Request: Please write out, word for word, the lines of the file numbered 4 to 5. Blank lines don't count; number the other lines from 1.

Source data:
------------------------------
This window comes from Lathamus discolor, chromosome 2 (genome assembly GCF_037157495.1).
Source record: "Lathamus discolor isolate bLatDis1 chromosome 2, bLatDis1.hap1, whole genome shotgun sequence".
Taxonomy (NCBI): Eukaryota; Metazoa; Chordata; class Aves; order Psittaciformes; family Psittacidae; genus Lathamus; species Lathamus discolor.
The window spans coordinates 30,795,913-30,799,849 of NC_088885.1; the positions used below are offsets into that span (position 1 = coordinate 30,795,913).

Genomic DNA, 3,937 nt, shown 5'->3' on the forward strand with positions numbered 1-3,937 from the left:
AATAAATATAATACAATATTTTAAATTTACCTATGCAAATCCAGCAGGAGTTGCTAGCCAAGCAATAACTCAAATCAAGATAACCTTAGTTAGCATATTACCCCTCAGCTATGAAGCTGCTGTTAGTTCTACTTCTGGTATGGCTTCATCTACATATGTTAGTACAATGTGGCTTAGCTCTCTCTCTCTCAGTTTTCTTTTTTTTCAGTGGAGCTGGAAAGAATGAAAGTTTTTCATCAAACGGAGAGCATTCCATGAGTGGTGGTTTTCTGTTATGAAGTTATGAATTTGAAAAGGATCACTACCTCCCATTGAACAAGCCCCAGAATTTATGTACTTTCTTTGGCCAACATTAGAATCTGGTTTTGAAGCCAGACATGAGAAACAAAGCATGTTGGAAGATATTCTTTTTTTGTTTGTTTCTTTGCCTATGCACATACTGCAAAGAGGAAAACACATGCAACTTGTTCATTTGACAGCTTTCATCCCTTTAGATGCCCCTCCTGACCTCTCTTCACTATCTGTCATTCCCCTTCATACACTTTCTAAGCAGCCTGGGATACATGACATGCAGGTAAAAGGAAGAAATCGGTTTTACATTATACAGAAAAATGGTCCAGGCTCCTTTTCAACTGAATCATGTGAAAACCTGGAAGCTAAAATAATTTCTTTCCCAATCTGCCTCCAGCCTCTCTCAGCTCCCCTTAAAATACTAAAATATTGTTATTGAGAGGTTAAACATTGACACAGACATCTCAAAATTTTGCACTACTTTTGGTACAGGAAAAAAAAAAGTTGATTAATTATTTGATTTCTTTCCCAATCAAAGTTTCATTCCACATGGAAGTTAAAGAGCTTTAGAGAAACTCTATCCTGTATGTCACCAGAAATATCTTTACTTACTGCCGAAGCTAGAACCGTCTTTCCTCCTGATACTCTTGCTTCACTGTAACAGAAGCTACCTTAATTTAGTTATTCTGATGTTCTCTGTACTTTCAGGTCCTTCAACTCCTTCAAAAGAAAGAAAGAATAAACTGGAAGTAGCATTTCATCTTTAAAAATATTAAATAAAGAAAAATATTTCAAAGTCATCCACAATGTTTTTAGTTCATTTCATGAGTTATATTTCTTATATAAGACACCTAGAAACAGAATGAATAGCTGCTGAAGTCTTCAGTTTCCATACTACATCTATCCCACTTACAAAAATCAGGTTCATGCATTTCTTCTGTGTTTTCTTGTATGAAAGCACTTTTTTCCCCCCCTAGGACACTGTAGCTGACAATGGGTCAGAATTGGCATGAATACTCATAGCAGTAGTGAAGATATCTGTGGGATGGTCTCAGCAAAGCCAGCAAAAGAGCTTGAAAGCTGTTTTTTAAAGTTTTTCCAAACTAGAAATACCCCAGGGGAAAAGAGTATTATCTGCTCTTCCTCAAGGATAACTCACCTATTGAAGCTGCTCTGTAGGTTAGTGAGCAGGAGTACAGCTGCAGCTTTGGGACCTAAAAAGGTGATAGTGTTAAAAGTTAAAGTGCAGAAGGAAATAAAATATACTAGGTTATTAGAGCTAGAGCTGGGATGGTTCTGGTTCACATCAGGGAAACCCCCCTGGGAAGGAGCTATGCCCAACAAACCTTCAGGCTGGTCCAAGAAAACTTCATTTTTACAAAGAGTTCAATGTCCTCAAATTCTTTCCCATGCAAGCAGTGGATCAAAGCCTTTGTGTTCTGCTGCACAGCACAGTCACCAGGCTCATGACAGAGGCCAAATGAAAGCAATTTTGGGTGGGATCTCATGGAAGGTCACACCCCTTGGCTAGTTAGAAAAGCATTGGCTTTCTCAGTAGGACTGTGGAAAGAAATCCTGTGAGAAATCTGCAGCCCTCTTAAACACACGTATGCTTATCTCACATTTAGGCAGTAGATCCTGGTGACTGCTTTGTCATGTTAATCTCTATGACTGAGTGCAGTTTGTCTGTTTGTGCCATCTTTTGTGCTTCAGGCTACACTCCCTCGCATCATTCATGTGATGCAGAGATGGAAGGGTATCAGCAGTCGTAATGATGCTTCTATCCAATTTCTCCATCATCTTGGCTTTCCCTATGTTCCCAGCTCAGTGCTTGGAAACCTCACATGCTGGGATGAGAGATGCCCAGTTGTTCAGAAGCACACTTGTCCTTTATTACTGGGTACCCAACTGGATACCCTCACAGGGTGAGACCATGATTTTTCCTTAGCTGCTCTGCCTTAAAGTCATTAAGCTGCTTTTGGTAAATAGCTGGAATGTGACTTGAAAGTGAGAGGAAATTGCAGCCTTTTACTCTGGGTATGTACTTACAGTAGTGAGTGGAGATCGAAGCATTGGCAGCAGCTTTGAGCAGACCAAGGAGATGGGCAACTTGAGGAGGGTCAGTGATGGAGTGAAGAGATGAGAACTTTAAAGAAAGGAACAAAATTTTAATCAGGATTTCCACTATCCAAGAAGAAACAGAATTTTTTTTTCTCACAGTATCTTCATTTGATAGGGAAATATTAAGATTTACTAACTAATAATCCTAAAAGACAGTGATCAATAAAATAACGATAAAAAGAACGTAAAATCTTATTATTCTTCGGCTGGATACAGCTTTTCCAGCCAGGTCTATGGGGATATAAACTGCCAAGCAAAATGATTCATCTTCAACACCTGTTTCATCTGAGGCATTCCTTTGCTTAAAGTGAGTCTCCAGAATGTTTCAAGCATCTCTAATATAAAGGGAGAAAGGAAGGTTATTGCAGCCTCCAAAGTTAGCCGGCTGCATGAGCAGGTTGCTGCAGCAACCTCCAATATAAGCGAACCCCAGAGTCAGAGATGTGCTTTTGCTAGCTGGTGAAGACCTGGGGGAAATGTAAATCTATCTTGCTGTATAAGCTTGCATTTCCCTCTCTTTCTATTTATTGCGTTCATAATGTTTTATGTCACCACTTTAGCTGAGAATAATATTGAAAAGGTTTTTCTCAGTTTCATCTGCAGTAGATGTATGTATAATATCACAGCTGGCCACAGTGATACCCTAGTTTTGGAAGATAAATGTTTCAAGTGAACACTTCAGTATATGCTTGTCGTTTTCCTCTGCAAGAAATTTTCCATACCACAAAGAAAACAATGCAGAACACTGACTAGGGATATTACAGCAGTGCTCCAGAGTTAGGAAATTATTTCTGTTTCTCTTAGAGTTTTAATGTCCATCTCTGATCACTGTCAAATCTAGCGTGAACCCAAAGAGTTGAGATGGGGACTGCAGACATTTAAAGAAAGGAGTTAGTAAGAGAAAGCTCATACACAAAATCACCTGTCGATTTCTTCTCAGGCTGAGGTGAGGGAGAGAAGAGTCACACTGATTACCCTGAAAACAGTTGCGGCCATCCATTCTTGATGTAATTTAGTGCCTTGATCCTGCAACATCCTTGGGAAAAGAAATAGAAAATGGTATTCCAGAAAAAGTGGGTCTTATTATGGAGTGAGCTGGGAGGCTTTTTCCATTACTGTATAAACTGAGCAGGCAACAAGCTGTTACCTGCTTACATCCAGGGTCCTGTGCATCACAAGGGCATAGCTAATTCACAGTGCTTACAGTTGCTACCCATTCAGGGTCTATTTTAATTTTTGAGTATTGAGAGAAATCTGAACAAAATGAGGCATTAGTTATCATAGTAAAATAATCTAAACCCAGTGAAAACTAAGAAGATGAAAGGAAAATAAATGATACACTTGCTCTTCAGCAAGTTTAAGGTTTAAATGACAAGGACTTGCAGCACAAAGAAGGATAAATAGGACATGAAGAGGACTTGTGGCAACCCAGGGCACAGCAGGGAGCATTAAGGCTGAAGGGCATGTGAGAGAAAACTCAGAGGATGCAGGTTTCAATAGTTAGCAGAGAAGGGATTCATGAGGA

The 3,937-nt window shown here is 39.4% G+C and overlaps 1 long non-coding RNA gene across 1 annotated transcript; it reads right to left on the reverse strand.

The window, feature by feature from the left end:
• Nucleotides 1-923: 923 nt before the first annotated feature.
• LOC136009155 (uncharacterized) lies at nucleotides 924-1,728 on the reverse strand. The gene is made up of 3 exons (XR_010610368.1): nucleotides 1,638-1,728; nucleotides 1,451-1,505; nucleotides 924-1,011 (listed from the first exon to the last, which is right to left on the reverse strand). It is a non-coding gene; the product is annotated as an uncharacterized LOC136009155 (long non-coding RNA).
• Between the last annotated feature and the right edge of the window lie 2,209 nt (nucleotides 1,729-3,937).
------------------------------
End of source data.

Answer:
The window spans coordinates 30,795,913-30,799,849 of NC_088885.1; the positions used below are offsets into that span (position 1 = coordinate 30,795,913).

Genomic DNA, 3,937 nt, shown 5'->3' on the forward strand with positions numbered 1-3,937 from the left: